Community pharmacy is increasingly involved in schemes to help individuals with multiple chronic illnesses to manage their complex medicine regimes. Here, three pharmacists tell C+D how their specialist expertise made an impact on patients.
Pretesh Lad, a Boots pharmacist at Homestead Medical Practice in Wakefield
I am involved in a year-long scheme – part of the Community Pharmacy Future project created in 2011 by the "big four" multiples – to support better outcomes for people with long-term conditions. For example, one of the work streams supports patients who are taking multiple medicines, including for cardiovascular disease and/or diabetes.
Patients who met certain criteria were either referred through the GP or identified by the dispensing team, and were offered personal care plans. After an initial detailed appointment to pick up any problems, we set them health goals and then saw them every two months, with a more in-depth review after six and then 12 months.
One patient we saw really stands out. She had hypertension which had not been reviewed for a long time. During her first appointment her cholesterol was through the roof, and her blood pressure was so high she needed to go to the hospital.
Later, she mentioned some symptoms that were suggestive of diabetes, so we arranged a GP review. It turns out she did have a quite advanced [stage of the] disease.
Her medicines were all changed to treat her resistant hypertension, diabetes, and high cholesterol, and we went through the British Heart Foundation cholesterol advice quite closely. As she was a smoker, we also started her on Champix and she successfully quit smoking, started exercising and eating more healthily.
It’s a cliché, but professionally helping patients like her brings such great satisfaction. When we enrolled her she cancelled on us twice, but I persisted, and every time I see her she is so thankful that I did.
She was a ticking time bomb before, and if it wasn’t for the service [her conditions] may not have been picked up before she had a heart attack or a stroke. But now she understands the value of her health and she has reduced her risk dramatically.
Gordon Heeley, Lloydspharmacy, Sneinton, Nottingham
I was doing a medicines use review (MUR) on one of my patients who had previously suffered a stroke and also had angina. He mentioned that he was going to the toilet a lot and feeling tired, so we did a diabetes check there and then. His blood glucose level was very high so we referred him straight to the GP.
He had absolutely no clue he was at risk of diabetes, and afterwards he wrote me a note – which I still have – saying he could "not thank me enough" for picking it up and that he would take all his medication without fail.
However, at a later point in time his wife phoned me, because he was becoming very forgetful and she wanted advice. I advised her that she knew him best, and to go see the doctor if she was concerned. [As a result] her husband has just been started on memantine for early dementia.
He has just had another MUR here and we have been talking about how he is going to manage to remember to take his medicines, and what we can do to help prompt him. At the moment he is managing reasonably well, but we decided to give him the first two weeks of his medication, after which he will come back and we can check how it’s going.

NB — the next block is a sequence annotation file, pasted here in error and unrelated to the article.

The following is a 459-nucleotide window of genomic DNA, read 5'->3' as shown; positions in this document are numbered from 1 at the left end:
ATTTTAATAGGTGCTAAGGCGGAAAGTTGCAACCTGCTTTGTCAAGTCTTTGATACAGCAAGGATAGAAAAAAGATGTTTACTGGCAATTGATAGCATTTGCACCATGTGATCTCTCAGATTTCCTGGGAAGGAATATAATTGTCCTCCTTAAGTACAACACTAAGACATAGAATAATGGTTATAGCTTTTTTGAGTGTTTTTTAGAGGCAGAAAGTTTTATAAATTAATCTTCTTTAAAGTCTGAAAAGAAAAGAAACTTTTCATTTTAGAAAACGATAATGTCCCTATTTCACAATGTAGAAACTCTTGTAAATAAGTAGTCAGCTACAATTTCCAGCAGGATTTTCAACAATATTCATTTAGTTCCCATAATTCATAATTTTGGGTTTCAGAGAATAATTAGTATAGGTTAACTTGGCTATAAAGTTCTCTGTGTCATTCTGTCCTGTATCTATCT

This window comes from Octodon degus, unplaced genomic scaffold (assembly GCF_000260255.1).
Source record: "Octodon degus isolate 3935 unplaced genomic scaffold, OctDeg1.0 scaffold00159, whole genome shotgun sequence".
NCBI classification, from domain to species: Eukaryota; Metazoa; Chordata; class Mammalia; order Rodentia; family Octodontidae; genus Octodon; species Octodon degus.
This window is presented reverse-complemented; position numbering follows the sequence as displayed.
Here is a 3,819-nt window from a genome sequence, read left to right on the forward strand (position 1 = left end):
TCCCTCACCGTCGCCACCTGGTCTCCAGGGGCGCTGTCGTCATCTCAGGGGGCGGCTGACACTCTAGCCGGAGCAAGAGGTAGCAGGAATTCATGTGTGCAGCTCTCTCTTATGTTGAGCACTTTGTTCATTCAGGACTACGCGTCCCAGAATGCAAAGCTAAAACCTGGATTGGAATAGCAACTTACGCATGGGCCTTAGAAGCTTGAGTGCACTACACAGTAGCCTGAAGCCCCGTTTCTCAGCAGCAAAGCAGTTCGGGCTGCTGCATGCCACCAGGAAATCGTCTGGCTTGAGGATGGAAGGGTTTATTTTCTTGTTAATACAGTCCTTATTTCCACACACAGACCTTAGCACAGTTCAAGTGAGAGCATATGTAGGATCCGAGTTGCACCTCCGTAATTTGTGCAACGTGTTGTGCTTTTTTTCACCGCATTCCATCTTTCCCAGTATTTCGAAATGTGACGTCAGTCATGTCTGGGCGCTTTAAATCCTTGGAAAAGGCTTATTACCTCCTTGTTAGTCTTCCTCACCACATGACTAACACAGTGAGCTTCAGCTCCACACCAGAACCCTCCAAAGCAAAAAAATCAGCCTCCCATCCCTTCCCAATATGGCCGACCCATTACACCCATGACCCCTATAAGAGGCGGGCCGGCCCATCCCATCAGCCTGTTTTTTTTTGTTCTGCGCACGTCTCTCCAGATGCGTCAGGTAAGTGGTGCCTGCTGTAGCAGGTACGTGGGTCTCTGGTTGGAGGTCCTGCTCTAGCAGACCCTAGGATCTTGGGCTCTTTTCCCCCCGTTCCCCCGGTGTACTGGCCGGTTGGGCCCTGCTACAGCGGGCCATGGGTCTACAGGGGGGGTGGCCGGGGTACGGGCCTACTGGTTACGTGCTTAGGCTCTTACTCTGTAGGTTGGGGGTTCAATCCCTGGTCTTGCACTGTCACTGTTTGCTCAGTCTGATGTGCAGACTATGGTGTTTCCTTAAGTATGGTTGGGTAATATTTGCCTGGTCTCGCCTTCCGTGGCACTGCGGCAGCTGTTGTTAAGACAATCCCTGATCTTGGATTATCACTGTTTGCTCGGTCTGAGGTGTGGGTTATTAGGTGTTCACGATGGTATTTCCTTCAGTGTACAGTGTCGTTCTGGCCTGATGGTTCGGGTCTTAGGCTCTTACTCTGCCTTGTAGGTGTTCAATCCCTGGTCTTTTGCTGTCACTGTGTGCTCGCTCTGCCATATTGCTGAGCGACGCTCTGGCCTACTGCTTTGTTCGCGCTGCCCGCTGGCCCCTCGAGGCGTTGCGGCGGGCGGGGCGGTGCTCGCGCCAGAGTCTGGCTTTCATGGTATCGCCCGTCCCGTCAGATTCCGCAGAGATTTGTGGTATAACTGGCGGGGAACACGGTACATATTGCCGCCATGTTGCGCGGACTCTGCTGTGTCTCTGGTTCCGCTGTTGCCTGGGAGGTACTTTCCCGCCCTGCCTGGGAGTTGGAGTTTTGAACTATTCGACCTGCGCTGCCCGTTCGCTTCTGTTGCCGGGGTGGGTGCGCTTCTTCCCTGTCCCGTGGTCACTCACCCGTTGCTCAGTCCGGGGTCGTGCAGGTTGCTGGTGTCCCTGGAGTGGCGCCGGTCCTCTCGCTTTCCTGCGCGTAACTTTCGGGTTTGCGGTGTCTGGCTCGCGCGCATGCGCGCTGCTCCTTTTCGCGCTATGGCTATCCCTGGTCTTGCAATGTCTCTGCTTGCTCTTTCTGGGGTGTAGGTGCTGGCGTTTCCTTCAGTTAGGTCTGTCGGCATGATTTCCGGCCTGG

Doing an MUR reinforces the idea that a pharmacist is someone a patient can speak to about any medication or health concern. It does make it worthwhile when you can pick up on these issues.
Jessica McMullen, a part-time pharmacist at the Giltbrook Surgery in Nottinghamshire and part-time relief pharmacist for PCT healthcare
For two days a week I work at the Giltbrook Surgery, as part of the Newark and Sherwood clinical commissioning group’s GP/pharmacy transformation project. The programme is locally funded by NHS England North Midlands, and is designed to maximise patients’ health and wellbeing by making efficient use of the skills of both GPs and community pharmacists.
I run clinics on the management of long-term conditions, and see patients who are on a number of medications, or who are struggling to control their condition. Each appointment is for 20 minutes, where I offer advice as well as a thorough medication review. I also advise people on things like side effects, dosing, allergies, interactions or formulation problems, as well as [conducting] home and care home visits.
I visited a patient at home for a blood pressure check and a medication review, during which I discovered she had low vitamin D and low iron levels. Her medication quantities were all out of line, which was making ordering her medicines difficult. Her ankles had also swollen and she was complaining of having to urinate frequently – every hour during the night – despite already being on medication for this for six months.
After a discussion with her GP, I ordered repeat blood tests, stopped her amlodipine (the cause of the swollen ankles), removed inappropriate medications from her repeat prescription list, sorted out her supply of medicines, and issued an alternative medication to manage her urinary frequency.
Her daughter was very appreciative as they had been having so many problems ordering medicines, and of course the patient was even more grateful. We are still trying to solve her urinary frequency, but her vitamin D levels are back to normal, as is her swollen ankle.
This project allows me to work autonomously and really get involved in patient care. I’m now expanding the services I offer and it’s very rewarding. The patient feedback has been 100% positive.